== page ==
Hydropower's Role in Sustainable Water and Energy Systems
Richard M.Taylor has been involved in the water and energy sectors since 1985. He became a founding Board member of the International Hydropower Association (IHA) in 1995, and has served as its executive director since 2001 (CEO of IHA Ltd and IHA Sustainability Ltd, since 2015). Along with water and energy, his interests include climate and sustainability.
A graduate in Earth Science/Water Resources, with postgraduate studies in hydropower engineering, environmental assessment and renewable energy systems, he has written and edited numerous technical papers and periodicals on hydropower and dams, and has been engaged in United Nations initiatives on water (WWDR and UNEP), energy (UNIDO and UNDESA) and climate change (UNESCO and IPCC).
He has also participated in the work of the World Bank Group, REN21, International Renewable Energy Alliance, International Energy Agency, World Energy Council and World Water Council, and is a Fellow of the Energy Institute (UK).
Hydroelectricity currently supplies more than 1 billion people with renewable energy - the equivalent of 6 billion barrels of oil per year (around 20% of global oil production). The operational flexibility and energy storage characteristics of hydropower enable it to support the greater use of other renewable energies, which otherwise deliver variable input to electricity systems. At the same time, hydropower assets often form part of multipurpose water storage projects, which require complex operating rules to optimise the various water uses. Hydropower, therefore, is unique in its place within the water-energy nexus, with many environmental and socio-economic dimensions. The future role of hydropower is likely to be different to that of the past, especially as the energy mix diversifies, water stress increases and climate-change aspects have greater influence.
The presentation will comprise three parts:
System of Systems Approach to Energy Sustainability
Dr. Kaveh Madani is a Senior Lecturer (Associate Professor) in Environmental Management at the Centre for Environmental Policy of Imperial College London. Prior to this he was an assistant professor of Civil, Environmental, and Construction Engineering and an Alex Alexander Fellow at the University of Central Florida (UCF), where he founded and directed the Hydro-Environmental & Energy Systems Analysis (HEESA) Research Group and served as the faculty advisor of the Engineers without Borders (EWB) and American Water Resources Association (ARWA) student chapters. His core research interests and experiences include integrated water, environmental, and energy resources engineering and management. Dr. Madani’s work includes application of systems engineering, conflict resolution, system dynamics, economics, optimization as well as simulation and modeling methods to water, environmental, and energy resource problems at different scales to derive policy and management insights.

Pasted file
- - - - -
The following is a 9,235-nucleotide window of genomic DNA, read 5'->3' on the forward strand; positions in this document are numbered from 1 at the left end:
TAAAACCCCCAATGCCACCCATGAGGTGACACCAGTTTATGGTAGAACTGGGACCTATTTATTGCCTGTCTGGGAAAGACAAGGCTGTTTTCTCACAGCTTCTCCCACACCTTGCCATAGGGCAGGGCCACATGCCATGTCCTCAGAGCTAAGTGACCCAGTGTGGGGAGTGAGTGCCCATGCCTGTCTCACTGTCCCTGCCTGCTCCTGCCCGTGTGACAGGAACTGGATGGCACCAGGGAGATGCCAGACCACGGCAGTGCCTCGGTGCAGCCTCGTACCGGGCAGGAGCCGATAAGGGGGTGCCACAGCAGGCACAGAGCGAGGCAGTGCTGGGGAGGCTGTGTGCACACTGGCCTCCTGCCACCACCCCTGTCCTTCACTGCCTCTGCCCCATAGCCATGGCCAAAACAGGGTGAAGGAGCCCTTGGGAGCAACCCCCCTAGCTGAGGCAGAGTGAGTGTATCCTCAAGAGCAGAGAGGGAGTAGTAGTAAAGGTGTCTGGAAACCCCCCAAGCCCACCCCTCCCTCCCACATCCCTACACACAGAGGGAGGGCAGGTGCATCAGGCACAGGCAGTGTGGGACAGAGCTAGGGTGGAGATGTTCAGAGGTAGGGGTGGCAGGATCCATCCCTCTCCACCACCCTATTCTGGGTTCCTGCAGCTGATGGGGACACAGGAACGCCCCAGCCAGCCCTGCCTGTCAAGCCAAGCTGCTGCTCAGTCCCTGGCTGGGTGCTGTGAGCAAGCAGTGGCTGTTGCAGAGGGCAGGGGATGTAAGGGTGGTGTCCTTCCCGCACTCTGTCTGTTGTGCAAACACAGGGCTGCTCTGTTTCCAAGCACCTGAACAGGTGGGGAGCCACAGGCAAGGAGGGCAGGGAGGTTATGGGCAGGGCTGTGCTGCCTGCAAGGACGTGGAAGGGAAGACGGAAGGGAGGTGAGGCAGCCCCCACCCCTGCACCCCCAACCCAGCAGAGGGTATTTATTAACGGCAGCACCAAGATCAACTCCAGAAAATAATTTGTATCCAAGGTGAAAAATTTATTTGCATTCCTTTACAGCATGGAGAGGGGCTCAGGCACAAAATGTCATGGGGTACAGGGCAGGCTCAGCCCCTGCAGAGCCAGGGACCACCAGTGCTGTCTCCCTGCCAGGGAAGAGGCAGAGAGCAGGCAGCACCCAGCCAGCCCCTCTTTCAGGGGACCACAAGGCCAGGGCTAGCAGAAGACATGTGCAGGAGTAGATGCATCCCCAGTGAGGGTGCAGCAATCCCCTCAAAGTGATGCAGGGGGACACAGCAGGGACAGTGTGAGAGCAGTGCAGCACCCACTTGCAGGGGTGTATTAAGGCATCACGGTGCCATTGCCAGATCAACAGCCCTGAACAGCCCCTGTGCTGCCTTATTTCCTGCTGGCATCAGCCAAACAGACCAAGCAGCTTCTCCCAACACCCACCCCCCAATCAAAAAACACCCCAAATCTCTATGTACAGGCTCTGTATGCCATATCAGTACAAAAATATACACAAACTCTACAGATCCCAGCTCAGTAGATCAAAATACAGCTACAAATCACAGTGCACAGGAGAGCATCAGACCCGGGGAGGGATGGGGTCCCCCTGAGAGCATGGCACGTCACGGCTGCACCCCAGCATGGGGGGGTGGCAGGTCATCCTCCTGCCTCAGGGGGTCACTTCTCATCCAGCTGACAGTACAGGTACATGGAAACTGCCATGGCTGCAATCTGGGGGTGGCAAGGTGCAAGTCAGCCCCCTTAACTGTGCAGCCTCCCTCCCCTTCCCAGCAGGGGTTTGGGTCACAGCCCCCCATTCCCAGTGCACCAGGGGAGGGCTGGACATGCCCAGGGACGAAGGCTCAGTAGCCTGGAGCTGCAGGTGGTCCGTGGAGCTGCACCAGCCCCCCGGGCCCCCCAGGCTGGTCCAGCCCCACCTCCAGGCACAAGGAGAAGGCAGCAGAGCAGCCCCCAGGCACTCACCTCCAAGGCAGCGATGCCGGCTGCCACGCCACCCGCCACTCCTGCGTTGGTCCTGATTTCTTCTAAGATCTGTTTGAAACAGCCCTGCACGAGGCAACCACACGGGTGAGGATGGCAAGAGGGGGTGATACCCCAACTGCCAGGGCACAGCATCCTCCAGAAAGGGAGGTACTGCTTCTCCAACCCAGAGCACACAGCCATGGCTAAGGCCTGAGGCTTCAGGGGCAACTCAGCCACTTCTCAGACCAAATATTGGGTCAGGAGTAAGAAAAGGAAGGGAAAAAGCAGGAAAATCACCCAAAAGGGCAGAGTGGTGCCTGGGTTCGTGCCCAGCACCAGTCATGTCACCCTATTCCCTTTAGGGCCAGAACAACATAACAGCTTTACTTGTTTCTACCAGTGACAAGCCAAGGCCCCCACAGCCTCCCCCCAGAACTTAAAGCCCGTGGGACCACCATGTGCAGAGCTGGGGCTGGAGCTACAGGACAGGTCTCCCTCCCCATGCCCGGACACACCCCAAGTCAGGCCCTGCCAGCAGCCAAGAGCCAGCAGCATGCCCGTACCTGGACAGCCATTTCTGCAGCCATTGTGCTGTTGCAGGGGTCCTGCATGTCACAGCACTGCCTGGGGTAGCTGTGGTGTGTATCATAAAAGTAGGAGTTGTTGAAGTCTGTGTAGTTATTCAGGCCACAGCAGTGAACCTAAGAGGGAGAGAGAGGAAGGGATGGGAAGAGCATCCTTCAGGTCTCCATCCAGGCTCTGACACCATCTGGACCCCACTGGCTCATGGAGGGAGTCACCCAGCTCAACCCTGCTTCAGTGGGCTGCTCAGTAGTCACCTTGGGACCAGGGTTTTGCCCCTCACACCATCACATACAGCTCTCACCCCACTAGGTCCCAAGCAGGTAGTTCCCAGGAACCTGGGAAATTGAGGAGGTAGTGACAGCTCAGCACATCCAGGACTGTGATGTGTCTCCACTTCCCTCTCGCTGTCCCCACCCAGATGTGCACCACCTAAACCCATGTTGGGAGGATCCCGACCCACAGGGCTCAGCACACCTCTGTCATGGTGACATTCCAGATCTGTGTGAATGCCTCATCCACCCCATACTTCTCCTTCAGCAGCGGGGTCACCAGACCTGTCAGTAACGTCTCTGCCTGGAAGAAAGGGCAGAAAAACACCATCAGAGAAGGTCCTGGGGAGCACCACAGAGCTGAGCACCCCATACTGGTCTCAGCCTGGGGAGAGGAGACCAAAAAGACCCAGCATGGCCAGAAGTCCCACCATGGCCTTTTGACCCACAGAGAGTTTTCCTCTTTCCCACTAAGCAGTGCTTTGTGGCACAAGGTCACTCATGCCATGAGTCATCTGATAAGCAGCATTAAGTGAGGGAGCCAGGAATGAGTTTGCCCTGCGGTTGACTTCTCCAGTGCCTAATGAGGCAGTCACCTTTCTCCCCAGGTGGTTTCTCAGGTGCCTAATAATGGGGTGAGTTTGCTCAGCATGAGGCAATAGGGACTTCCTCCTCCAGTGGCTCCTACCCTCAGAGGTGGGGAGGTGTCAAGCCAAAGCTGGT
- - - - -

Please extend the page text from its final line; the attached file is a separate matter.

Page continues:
Dr. Madani has a Ph.D. in Civil and Environmental Engineering from the University of California, Davis, Master of Water Resources from the Lund University, and B.Sc. in Civil Engineering from the University of Tabriz; and has done his post-doctoral studies in Environmental Economics and Policy at the Water Science and Policy Center at the University of California, Riverside. He is an Associate Editor of the ASCE’s Journal of Water Resources Planning and Management and Elsevier’s Sustainable Cities and Society journal. Dr. Madani was selected as one of the ten “New Faces of Civil Engineering in 2012” by the American Society of Civil Engineers (ASCE). He has been recently selected by the European Geosciences Union (EGU) as one of the four recipients of the Arne Richter Award for Outstanding Young Scientists in 2016 for his “fundamental contributions to integrating game theory and decision analysis into conventional water resources management”, making him the first Iranian receiving a major award from EGU.
Renewable energies are emerging across the globe in an attempt to combat global warming and to improve national energy security in face of the depleting fossil fuel reserves. However, the general policy of mandating the replacement of fossil fuels with the so-called "green" energies may not be as effective and environmental-friendly as previously thought, due to the secondary impacts of renewable energies on different natural resources. Thus, an integrated systems analysis framework is essential to selecting optimal energy sources that address global warming and energy security concerns with minimal unintended consequences and undesired secondary impacts on valuable natural resources. This presentation discusses how a system of systems (SoS) framework can be developed to determine the desirability of different energy supply alternatives with respect to different sustainability criteria such as carbon footprint, water footprint, land footprint, and cost of energy production under uncertainty. It is shown that despite their lower carbon footprints, some renewable energy sources are less promising than non-renewable energy sources from a SoS perspective that considers the trade-offs between greenhouse gas emissions and the effects on water, ecosystem, and economic resources. A new framework based on the Modern Portfolio Theory (MPT) is also proposed for analyzing the overall sustainability of different energy mixes for different risk of return levels with respect to the trade-offs involved. It is discussed how the proposed finance-based sustainability evaluation method can help policy makers maximize the energy portfolio’s expected sustainability for a given amount of portfolio risk, or equivalently minimize risk for a given level of expected sustainability level, by revising the energy mix.